30 November 2021

SUBJECTS: Jenkins Report; religious discrimination
PATRICIA KARVELAS: Now for my political panel, Liberal MP Warren Entsch and Shadow Assistant Treasurer, Stephen Jones. Welcome to both of you.
STEPHEN JONES: Great to be with you.
KARVELAS: Let's start on that report if we can, that's been handed to the Prime Minister, that's been released, the Jenkins Report. Warren Entsch, one in three employees have been harassed while at work in Parliament House, which is a really alarming number. Have you witnessed any of this this behaviour and why has it been going on?
ENTSCH: Well, first of all, you know, I've been in here for a long time. I first came in in 1996. But I certainly, you know, you hear stories occasionally about something that may or may not have occurred. And in the years that I've been here, I had one incidence, one incident, in my office, quite a number of years ago which involved my staff.  One of those staff, I had to find new employment within about 24 hours of my becoming aware of the situation because I have a very much a zero tolerance on it. I certainly was not aware even in all the years that I've been here to the extent that was outlined in the Jenkins report. And that being the case, expect that whatever is necessary to be able to address that situation I think needs to be done. There’s 28 recommendations there. I would hope and expect that those 28 recommendations will be implemented. From what I've heard from the Prime Minister, he is very much determined to make sure that that actually occurs.
KARVELAS: Stephen, are you satisfied by the response from the government? They say, they want to implement these recommendations. Obviously, it would affect the whole Parliament. So it needs to be bipartisan. Are you satisfied that, that would deal with the cultural issues in Parliament House that have led to this appalling behaviour?
JONES:  Look it’s a though-going report with lots of recommendations. To be honest, Patricia, I haven’t had the opportunity to read through all of it yet. I intend to do that over the next couple of days. But it really is hard reading the stuff that I've read so far in the report. I think we all should be ashamed of what's going on in Parliament House. On the people who put their trust in us and the people who serve us, I think it really is a volume of shame and it really behoves all of us, and each of us as individuals, the political parties that make up this place as well, to ensure that we see this as something that enables us to move forward better and not to just put on the shelf, let the dust collect around it and ignore the recommendations. We've got to do better.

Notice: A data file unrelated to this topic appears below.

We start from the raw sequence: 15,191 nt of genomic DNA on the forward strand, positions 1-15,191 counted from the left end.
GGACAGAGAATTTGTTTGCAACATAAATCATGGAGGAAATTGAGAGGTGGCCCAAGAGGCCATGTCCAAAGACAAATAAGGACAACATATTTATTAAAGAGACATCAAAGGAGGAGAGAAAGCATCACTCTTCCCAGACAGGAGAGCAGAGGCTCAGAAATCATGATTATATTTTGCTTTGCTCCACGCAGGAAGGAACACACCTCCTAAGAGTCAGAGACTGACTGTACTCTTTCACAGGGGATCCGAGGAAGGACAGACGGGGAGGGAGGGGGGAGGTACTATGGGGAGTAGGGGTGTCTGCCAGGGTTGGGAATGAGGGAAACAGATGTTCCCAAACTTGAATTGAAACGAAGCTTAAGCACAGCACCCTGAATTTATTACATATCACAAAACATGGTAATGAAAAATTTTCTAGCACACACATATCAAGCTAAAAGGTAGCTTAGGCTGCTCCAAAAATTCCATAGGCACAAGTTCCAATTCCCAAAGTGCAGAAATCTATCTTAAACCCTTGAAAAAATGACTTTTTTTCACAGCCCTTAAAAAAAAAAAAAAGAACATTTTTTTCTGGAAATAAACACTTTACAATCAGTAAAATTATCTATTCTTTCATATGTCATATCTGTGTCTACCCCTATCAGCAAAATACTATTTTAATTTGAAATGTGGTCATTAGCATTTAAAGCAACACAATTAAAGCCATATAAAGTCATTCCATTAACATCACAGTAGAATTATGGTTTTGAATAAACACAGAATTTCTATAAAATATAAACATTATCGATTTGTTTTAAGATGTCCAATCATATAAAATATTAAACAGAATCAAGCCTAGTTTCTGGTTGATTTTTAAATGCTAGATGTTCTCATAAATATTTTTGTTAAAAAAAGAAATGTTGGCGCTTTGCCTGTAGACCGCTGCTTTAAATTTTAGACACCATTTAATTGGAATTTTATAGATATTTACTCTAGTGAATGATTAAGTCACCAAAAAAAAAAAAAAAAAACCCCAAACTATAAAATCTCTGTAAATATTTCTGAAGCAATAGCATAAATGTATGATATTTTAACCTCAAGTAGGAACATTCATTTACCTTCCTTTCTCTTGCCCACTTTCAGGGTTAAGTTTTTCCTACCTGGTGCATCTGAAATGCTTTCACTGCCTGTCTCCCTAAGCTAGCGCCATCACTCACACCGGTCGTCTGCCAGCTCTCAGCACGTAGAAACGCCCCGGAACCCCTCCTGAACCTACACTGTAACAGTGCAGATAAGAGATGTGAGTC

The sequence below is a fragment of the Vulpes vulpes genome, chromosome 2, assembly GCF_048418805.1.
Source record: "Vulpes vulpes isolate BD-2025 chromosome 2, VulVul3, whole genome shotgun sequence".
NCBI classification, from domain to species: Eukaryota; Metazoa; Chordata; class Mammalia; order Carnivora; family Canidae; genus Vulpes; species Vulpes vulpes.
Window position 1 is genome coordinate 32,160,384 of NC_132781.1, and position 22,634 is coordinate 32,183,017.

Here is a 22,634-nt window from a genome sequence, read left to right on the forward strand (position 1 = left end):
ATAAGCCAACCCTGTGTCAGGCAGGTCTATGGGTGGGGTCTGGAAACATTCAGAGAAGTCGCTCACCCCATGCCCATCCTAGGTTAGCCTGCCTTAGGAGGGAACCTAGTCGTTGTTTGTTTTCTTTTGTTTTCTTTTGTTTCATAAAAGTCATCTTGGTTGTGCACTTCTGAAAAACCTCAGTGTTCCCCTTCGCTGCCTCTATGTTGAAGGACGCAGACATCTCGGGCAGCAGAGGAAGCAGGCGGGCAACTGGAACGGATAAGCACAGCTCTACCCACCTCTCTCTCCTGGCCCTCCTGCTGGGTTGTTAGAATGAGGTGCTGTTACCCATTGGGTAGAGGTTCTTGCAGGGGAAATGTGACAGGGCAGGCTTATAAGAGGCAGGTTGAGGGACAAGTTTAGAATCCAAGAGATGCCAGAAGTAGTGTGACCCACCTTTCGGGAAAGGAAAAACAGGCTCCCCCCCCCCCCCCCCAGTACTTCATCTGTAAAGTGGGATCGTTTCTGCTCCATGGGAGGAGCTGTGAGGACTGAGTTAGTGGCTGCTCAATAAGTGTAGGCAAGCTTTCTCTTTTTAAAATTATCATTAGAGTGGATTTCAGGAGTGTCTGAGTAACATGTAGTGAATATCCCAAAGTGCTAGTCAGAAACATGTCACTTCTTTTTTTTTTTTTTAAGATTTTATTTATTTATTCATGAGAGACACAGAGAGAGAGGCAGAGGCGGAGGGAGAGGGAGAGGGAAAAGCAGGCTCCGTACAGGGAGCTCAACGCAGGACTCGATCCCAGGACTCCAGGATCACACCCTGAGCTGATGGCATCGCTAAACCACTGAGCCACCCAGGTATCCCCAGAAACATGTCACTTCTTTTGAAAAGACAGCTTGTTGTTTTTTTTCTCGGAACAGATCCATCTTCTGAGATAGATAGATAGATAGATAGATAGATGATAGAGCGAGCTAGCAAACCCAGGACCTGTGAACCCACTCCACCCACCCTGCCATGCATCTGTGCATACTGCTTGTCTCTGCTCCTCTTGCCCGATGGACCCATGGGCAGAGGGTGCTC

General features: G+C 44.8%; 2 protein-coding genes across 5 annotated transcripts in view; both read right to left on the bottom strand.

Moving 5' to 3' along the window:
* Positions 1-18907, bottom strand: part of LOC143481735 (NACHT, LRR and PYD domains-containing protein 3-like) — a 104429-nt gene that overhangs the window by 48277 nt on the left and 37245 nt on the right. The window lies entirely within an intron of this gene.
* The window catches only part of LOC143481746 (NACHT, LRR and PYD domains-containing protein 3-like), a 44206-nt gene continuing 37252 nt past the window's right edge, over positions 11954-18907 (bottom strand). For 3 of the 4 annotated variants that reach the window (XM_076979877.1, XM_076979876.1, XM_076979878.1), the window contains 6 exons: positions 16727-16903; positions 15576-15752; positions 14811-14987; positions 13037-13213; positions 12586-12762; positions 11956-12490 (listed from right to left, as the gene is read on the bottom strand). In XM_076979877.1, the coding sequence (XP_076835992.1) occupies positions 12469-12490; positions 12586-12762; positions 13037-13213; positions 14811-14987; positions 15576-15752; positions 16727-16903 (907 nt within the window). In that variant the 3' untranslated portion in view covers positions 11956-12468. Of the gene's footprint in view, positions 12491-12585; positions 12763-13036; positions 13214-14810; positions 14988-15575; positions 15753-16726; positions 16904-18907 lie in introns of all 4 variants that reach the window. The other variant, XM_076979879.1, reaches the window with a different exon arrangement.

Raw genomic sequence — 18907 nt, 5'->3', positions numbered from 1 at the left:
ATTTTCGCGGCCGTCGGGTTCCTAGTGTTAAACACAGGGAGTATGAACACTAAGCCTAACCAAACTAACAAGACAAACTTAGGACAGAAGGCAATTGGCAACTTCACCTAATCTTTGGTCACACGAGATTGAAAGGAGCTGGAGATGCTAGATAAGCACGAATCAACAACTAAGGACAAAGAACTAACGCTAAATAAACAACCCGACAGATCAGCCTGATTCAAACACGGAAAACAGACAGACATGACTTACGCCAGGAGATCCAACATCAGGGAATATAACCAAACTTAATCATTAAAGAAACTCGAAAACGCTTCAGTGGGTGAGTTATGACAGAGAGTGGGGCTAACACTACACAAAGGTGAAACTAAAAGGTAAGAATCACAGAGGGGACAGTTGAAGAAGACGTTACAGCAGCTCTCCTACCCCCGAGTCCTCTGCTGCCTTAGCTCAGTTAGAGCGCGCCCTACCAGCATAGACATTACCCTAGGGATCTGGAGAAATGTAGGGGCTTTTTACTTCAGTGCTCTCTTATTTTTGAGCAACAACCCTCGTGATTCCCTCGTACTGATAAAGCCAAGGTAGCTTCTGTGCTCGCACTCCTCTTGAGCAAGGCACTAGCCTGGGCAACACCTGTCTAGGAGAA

KARVELAS: Yeah, the recommendations are all there now before you, so I suppose it is about acting on them. Twenty-six percent of people sexually harassed in the Commonwealth parliamentary workplace were actually harassed by a  parliamentarian and that's pretty disturbing. Warren Entsch, how do you change that culture where clearly some parliamentarians think that they're bulletproof that they can get away with this kind of disgusting behaviour?
ENTSCH: Clearly, that's totally unacceptable. And, you know, I mean, in my own personal experience, if someone, a staff member of another parliamentarian staff member, was to raise an issue with me that something might be happening another office, I wouldn't hesitate to encourage them, or to report it and actually make reports myself. I think it's important that I think what this is going to do is going to provide a mechanism and for people that feel that they have an issue, they experienced this type of treatment. There are, there will be a mechanism that will allow them to be able to report it. And there will be a process in place that I'm to quite honest with you. As I said, I haven't been, I mean I was aware of cases from time to time and I've actually reported a couple of key cases of concern that I've had in the past. But I certainly was not aware of the widespread nature of it, as has been reported.
KARVELAS: I don’t mean to be rude to interrupt but what areas of concern did you report that you were concerned about?